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Deadpool throws comedy spaghetti at the wall, sees what sticks

Throwing comedy spaghetti against the wall

Deadpool: the Video Game
Deadpool: the Video Game

Video games take all kinds of different approaches to humor: Puerile one-liners, irony, surrealism, pop culture allusions, excessive violence and sexuality, subtle self-references, and so on. Deadpool, the next project from Transformers developer High Moon Studios, takes all of those approaches.

It doesn't hone in on a specific comedy styling, per se. All of the comedy that there is — the entire gamut — is delivered in constant salvos, with little pause in between.

From the very start menu, the titular, scarlet-clad hitman cracks wise, knocking on the glass of the television to inquire if there are any women playing. Upon starting the game, Deadpool boards an invisible elevator and, as he sinks off the screen, sticks a single thumbs up in the air as the Terminator theme plays. From there, we're informed of his hit: media mogul Chance White, whose new reality television program, Jump the Shark, resulted in the death of its first celebrity contestant, who was ... eaten by a shark. Now, his sister wants revenge, and you're her instrument.

The first thing Deadpool does when he lands in the sewers beneath White's compound is inflate and jump on a bouncy castle. Then he tells you which button on the controller you need to press to make him jump, and chastises you if you fail at that menial task. Then he, and the two voices that occupy his head, argue over whether the sewers smell like poop, evil, or evil poop. Then, after completing the tutorial for chaining together wall jumps, he exclaims that he now knows "why Spider-Man likes this." Then he hums "Smooth Criminal" to himself. Then he cuts a man in half. Then he sings and dances along with Patsy Cline's "Crazy" on an elevator.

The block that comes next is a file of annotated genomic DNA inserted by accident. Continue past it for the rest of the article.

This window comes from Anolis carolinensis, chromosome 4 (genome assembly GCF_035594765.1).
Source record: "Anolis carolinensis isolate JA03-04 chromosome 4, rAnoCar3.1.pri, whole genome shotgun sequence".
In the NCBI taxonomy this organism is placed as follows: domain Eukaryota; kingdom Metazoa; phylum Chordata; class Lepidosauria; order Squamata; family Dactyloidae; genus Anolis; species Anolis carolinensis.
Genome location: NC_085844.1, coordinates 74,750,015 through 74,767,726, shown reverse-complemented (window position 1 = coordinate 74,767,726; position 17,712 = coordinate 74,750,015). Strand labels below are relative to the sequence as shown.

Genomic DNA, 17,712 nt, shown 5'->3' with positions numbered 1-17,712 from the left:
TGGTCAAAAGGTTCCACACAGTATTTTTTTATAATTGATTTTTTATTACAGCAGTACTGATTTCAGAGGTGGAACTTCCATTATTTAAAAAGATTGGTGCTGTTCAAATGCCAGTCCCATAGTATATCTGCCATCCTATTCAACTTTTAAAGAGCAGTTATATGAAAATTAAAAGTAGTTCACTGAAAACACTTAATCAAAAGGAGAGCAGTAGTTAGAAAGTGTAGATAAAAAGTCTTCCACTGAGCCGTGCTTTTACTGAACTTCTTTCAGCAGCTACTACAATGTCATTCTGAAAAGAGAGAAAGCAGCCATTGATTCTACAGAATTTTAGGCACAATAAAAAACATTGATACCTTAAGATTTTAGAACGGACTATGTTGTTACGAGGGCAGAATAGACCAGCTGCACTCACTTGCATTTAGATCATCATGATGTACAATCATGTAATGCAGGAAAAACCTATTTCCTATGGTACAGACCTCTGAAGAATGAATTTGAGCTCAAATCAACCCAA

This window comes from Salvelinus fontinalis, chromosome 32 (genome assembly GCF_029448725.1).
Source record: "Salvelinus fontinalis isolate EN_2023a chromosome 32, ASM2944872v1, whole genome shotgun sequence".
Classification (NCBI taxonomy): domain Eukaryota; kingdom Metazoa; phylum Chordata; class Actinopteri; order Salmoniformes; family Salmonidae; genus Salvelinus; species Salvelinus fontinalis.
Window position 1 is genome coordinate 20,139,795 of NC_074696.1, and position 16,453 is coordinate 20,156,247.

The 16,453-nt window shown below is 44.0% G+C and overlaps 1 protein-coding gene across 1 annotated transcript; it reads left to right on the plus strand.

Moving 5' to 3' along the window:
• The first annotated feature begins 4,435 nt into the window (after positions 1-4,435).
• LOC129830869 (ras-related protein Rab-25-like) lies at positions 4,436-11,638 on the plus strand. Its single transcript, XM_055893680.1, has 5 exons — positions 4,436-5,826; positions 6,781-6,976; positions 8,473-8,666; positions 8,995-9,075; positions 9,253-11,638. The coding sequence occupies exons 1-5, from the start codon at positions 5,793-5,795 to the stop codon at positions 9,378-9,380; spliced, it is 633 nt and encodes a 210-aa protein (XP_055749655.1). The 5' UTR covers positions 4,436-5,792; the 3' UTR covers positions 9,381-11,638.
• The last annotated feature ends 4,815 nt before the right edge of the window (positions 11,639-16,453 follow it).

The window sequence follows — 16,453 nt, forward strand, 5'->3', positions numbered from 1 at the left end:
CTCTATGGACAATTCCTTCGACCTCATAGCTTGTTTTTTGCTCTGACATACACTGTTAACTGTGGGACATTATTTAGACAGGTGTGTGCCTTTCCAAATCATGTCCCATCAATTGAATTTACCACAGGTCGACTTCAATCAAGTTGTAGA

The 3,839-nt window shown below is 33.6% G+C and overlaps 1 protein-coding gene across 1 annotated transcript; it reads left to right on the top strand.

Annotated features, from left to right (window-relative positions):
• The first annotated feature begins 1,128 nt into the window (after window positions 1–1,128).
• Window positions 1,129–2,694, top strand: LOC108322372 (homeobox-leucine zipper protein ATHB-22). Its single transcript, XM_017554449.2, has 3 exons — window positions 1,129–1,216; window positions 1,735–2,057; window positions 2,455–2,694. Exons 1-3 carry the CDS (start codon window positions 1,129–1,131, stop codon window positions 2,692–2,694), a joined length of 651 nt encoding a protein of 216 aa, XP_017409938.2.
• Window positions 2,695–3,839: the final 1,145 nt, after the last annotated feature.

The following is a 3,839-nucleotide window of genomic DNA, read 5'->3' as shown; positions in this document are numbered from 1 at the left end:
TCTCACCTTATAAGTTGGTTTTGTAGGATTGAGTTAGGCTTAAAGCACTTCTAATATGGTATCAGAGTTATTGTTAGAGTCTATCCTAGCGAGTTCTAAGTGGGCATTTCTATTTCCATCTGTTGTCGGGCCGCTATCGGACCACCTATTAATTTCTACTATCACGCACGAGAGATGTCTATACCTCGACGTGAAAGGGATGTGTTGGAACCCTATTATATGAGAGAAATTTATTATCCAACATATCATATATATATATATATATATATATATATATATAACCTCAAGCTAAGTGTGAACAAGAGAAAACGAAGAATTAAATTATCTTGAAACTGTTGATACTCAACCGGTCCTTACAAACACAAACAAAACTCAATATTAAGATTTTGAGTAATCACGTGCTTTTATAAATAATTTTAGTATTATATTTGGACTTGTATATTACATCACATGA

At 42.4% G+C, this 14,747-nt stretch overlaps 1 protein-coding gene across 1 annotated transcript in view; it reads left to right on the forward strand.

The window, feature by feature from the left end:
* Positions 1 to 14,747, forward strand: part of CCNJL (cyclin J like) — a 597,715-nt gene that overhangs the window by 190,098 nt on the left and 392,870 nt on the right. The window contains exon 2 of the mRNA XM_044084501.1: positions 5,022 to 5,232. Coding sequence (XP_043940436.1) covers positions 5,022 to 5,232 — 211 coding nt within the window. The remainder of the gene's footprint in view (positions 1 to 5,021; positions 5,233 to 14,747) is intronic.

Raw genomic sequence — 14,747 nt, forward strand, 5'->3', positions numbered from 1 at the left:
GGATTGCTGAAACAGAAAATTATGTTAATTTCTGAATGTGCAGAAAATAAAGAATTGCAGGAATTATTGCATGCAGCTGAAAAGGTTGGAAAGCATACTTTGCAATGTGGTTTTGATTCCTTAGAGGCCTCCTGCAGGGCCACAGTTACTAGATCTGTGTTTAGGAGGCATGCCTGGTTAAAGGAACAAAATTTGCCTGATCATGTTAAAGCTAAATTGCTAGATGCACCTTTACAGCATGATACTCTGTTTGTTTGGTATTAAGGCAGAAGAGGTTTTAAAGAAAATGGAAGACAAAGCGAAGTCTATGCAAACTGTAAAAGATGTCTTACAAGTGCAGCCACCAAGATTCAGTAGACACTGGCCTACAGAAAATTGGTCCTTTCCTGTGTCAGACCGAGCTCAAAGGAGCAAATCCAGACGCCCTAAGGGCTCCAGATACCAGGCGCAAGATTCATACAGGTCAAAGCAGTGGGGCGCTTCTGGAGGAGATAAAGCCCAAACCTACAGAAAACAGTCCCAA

Will all of those work for everyone? Doubtful — comedy isn't universal. High Moon seems to be betting that some of it will work for everyone, though.

Between jokes (or, sometimes, during), Deadpool will execute foes using his usual methods, stringing together vicious flurries of katana cuts with dual-pistol juggles and special attacks mixed in for good measure. Using them artfully allows the player to start building up a combo, boosting their cash earnings which can, in turn, be spent on new guns, melee weapons, and special gadgets, all of which can be upgraded as well.

Comedy is delivered in constant salvos, with little pause in between.

Combat during the hands-off demo looked fine, but not quite as smooth as other combo-based action games — a Devil May Cry, for instance. But a hands-off demo of an early, early build probably isn't the best time or place to make those kinds of evaluations. High Moon is focusing its efforts on what makes Deadpool truly different: the fact that he's absolutely and irreversibly a total nutbar.

It might not be a bad focus, all things considered. Though a few of the demo's jokes fell flat, there were more than plenty which elicited roaring laughter from the whole room. I'm not saying it can't be both, but there are already a lot of great games in the world — funny games are few and far between.

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